Tobacco quitline use: enhancing benefit and increasing abstinence.
        Am J Prev Med. 2008; 35: 386-388
        • Bauer J.E.
        • Carlin-Menter S.M.
        • Celestino P.B.
        • Hyland A.
        • Cummings K.M.
        Giving away free nicotine medications and a cigarette substitute (Better Quit) to promote calls to a quitline.
        J Public Health Manag Pract. 2006; 12: 60-67
        • Kennedy M.G.
        • Mizuno Y.
        • Seals B.F.
        • Myllyluoma J.
        • Weeks-Norton K.
        Increasing condom use among adolescents with coalition-based social marketing.
        AIDS. 2000; 14: 1809-1818
        • Levy A.S.
        • Hawkes A.P.
        • Rossie G.V.
        Helmets for skiers and snowboarders: an injury prevention program.
        Health Promot Pract. 2007; 8: 257-265
        • Pendergrast R.A.
        • Ashworth C.S.
        • DuRant R.H.
        • Litaker M.
        Correlates of children’s bicycle helmet use and short-term failure of school-level interventions.
        Pediatrics. 1992; 90: 354-358
        • Smith P.K.
        Increasing bicycle helmet use in Michigan: a school-based intervention pilot program. Evaluation report.
        Michigan State Department of Public Health, Lansing MI1991 (
        • Wood T.
        • Milne P.
        Head injuries to pedal cyclists and the promotion of helmet use in Victoria, Australia.
        Accid Anal Prev. 1998; 20: 177-185
        • de Vroome E.M.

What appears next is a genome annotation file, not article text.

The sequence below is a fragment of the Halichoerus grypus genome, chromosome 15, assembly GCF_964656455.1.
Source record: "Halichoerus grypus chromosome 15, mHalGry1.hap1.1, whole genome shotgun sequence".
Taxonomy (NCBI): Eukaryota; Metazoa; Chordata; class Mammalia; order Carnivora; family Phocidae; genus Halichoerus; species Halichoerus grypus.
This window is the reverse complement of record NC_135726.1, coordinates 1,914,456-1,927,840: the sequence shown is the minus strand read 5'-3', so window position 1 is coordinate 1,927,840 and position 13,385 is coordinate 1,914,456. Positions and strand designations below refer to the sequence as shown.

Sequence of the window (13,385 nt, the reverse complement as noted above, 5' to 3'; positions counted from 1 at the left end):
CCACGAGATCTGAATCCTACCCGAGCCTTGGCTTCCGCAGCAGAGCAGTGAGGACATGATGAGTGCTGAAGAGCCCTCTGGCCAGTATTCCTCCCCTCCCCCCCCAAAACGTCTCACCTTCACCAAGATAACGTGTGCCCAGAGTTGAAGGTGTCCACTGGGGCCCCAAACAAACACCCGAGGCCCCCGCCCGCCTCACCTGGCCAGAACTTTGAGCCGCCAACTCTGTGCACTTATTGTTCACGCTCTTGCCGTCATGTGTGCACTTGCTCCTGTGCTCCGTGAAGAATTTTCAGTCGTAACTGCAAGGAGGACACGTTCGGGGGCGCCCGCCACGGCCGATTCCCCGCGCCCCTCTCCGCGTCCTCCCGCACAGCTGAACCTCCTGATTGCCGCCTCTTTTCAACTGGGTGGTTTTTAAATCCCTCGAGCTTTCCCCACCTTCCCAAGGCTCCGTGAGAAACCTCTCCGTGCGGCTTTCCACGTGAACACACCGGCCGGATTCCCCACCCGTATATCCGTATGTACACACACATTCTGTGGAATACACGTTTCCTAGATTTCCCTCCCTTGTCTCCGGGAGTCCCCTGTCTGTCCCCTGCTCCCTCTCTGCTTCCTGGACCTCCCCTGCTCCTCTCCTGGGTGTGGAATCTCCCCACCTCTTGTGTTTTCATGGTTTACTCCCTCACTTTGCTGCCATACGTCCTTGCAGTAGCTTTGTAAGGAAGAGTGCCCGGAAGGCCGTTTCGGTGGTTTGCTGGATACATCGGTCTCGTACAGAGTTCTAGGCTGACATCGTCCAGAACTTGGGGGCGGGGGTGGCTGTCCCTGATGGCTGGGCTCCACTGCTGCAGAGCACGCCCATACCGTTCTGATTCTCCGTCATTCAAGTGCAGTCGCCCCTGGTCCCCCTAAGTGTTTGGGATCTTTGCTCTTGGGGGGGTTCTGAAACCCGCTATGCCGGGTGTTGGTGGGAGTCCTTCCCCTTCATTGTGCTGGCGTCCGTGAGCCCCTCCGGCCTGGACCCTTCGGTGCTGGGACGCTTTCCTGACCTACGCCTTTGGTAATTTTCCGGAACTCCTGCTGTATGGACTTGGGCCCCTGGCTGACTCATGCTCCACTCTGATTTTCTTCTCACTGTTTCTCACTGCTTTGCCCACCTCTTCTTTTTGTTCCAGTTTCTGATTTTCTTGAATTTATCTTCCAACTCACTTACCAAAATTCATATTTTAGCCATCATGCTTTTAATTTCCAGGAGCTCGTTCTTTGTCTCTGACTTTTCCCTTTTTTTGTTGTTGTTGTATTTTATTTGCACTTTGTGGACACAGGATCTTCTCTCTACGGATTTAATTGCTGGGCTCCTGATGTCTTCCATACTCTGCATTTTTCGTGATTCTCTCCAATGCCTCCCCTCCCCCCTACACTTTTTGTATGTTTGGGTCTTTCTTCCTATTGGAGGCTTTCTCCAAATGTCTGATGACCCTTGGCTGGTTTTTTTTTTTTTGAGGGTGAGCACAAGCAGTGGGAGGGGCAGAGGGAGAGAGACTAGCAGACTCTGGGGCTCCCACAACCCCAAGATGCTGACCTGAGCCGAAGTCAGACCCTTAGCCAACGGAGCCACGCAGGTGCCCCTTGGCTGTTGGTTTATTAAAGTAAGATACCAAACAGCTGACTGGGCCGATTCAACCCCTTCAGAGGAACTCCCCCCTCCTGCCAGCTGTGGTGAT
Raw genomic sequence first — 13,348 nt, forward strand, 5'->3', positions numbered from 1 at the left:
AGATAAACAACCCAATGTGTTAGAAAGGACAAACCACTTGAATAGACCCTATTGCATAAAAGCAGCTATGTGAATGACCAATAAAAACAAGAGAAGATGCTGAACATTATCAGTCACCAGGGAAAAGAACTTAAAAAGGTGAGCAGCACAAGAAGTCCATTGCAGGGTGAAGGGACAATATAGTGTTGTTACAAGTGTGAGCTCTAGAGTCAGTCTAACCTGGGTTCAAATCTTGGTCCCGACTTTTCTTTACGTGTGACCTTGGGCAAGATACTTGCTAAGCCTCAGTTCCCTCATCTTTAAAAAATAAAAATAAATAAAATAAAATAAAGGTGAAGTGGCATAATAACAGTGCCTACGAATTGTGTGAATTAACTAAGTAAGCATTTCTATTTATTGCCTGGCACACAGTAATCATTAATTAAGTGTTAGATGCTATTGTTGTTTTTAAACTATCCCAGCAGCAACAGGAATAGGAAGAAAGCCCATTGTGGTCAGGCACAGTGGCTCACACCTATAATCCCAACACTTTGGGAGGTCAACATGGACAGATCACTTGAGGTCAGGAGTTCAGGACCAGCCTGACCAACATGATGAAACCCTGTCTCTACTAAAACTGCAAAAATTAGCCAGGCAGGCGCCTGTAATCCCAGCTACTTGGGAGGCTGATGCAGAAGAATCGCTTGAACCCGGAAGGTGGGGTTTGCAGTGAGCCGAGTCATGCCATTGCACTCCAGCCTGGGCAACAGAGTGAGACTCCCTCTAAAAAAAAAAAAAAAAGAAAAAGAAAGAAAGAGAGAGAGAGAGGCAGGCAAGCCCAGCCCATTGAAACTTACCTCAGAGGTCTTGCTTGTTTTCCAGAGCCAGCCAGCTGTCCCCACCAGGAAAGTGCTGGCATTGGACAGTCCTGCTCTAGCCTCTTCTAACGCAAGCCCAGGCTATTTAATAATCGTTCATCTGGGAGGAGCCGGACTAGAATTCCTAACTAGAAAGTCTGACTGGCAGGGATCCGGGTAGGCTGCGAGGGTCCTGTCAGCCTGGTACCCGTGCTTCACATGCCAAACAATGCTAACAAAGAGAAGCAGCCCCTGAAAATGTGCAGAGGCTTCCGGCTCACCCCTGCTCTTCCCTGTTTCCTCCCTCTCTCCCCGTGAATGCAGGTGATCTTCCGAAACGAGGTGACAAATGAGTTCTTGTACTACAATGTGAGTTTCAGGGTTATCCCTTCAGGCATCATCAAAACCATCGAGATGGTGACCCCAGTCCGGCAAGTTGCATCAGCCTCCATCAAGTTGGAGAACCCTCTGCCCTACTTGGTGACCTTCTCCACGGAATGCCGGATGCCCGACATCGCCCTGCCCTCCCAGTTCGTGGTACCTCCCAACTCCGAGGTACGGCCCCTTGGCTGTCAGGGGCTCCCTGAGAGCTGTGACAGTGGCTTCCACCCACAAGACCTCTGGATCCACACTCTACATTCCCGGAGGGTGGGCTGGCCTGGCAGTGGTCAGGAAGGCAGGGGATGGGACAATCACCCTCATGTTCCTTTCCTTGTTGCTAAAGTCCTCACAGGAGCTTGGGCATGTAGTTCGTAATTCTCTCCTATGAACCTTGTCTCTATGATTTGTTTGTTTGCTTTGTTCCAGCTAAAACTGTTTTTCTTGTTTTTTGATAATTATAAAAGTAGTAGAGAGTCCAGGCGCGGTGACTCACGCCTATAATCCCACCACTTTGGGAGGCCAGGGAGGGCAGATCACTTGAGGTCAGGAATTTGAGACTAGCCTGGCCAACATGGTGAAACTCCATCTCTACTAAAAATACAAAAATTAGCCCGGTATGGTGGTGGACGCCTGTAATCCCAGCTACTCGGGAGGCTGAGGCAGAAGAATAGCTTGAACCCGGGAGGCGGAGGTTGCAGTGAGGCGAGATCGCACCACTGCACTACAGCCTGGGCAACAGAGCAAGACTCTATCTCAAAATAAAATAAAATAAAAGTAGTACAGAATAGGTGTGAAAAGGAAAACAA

• Sandfort T.G.
        • de Vries K.J.
        • Paalman M.E.
        • Tielman R.A.
        Evaluation of a safe sex campaign regarding AIDS and other sexually transmitted diseases among young people in the Netherlands.
        Health Educ Res. 1991; 6: 317-325
      6. Gold J, Goller J, Hellard M, et al. Evaluation of the Victorian “You’ll Never Know Who You’ll Meet” youth awareness campaign. Australian Sexual Health Conference; 2008 Sept 15; Perth, Australia. Sex Health 2008;5:381–404.

        • Romer D.
        • Sznitman S.
        • DiClemente R.
        • et al.
        Mass media as an HIV-prevention strategy: using culturally sensitive messages to reduce HIV-associated sexual behavior of at-risk African American youth.
        Am J Public Health. 2009; 99: 2150-2159
        • Rosser S.
        The effects of using fear in public AIDS education on the behaviour of homosexually active men.
        J Psychol Human Sex. 1991; 4: 123-134
        • Traeen B.
        Learning from Norwegian experience: attempts to mobilize the youth culture to fight the AIDS epidemic.
        AIDS Educ Prev. 1992; Fall(1S): S43-S56
        • Schooler C.
        • Chaffee S.H.
        • Flora J.A.
        • Roser C.
        Health campaign channels: tradeoffs among reach, specificity, and impact.
        Hum Commun Res. 1998; 24: 410-432
        • Wakefield M.A.
        • Loken B.
        • Hornik R.C.
        Use of mass media campaigns to change health behaviour.
        Lancet. 2010; 376: 1261-1271